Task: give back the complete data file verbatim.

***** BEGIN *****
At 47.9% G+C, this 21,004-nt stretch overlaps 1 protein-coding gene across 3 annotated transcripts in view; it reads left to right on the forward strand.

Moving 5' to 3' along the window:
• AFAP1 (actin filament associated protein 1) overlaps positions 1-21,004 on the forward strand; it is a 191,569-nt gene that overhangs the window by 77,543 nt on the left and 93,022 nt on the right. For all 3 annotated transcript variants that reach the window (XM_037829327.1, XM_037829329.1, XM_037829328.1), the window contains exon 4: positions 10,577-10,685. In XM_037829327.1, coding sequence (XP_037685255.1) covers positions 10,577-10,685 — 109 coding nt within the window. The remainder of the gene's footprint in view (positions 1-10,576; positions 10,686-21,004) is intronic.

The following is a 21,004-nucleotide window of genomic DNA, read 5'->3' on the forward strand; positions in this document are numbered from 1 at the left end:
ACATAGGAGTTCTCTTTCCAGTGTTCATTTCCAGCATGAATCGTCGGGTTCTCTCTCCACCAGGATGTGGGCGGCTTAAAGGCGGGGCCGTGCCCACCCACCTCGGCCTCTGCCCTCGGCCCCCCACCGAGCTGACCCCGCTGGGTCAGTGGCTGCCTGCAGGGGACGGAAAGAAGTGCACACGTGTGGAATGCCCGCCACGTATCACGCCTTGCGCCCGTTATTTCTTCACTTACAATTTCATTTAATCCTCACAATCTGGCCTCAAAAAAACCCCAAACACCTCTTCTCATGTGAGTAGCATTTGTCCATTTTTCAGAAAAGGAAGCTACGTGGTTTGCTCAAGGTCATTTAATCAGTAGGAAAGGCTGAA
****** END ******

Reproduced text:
At 47.9% G+C, this 21,004-nt stretch overlaps 1 protein-coding gene across 3 annotated transcripts in view; it reads left to right on the forward strand.

Moving 5' to 3' along the window:
• AFAP1 (actin filament associated protein 1) overlaps positions 1-21,004 on the forward strand; it is a 191,569-nt gene that overhangs the window by 77,543 nt on the left and 93,022 nt on the right. For all 3 annotated transcript variants that reach the window (XM_037829327.1, XM_037829329.1, XM_037829328.1), the window contains exon 4: positions 10,577-10,685. In XM_037829327.1, coding sequence (XP_037685255.1) covers positions 10,577-10,685 — 109 coding nt within the window. The remainder of the gene's footprint in view (positions 1-10,576; positions 10,686-21,004) is intronic.

The following is a 21,004-nucleotide window of genomic DNA, read 5'->3' on the forward strand; positions in this document are numbered from 1 at the left end:
ACATAGGAGTTCTCTTTCCAGTGTTCATTTCCAGCATGAATCGTCGGGTTCTCTCTCCACCAGGATGTGGGCGGCTTAAAGGCGGGGCCGTGCCCACCCACCTCGGCCTCTGCCCTCGGCCCCCCACCGAGCTGACCCCGCTGGGTCAGTGGCTGCCTGCAGGGGACGGAAAGAAGTGCACACGTGTGGAATGCCCGCCACGTATCACGCCTTGCGCCCGTTATTTCTTCACTTACAATTTCATTTAATCCTCACAATCTGGCCTCAAAAAAACCCCAAACACCTCTTCTCATGTGAGTAGCATTTGTCCATTTTTCAGAAAAGGAAGCTACGTGGTTTGCTCAAGGTCATTTAATCAGTAGGAAAGGCTGAA